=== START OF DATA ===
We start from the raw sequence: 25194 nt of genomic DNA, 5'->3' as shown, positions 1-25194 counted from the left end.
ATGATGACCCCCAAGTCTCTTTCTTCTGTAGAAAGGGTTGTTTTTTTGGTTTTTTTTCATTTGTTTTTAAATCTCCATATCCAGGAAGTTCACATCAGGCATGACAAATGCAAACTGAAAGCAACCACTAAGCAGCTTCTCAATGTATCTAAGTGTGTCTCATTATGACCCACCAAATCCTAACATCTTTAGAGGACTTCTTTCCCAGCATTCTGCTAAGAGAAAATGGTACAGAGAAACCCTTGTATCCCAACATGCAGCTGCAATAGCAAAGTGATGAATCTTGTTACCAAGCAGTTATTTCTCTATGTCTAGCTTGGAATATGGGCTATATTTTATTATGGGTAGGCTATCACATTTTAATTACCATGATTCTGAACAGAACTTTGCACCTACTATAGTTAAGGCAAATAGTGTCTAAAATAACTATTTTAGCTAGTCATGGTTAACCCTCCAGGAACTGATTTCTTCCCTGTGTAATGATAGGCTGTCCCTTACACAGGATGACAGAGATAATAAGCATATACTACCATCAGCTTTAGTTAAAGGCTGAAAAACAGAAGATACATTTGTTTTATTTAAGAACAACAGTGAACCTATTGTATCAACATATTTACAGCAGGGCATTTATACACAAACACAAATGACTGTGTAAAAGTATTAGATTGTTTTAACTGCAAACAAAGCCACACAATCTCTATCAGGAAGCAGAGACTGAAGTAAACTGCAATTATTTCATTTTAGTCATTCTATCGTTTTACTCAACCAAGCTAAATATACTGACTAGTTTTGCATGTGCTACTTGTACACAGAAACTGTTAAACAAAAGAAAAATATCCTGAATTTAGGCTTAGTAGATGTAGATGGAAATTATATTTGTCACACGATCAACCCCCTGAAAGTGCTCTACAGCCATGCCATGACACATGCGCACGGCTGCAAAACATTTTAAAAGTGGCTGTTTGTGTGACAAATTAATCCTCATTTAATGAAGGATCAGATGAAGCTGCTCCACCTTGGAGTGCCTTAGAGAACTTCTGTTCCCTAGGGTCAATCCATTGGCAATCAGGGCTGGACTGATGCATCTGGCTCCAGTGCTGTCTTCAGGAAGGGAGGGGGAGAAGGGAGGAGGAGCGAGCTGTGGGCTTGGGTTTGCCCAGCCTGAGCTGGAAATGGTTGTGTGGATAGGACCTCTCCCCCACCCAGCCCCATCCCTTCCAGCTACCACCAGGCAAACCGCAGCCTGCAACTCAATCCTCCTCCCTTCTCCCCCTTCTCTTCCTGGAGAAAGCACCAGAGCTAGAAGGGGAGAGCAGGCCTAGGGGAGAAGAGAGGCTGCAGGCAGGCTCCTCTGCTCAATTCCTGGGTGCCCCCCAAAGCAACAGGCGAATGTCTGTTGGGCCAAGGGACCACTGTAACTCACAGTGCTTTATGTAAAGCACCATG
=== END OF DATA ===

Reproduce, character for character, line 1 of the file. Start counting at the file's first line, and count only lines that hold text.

We start from the raw sequence: 25194 nt of genomic DNA, 5'->3' as shown, positions 1-25194 counted from the left end.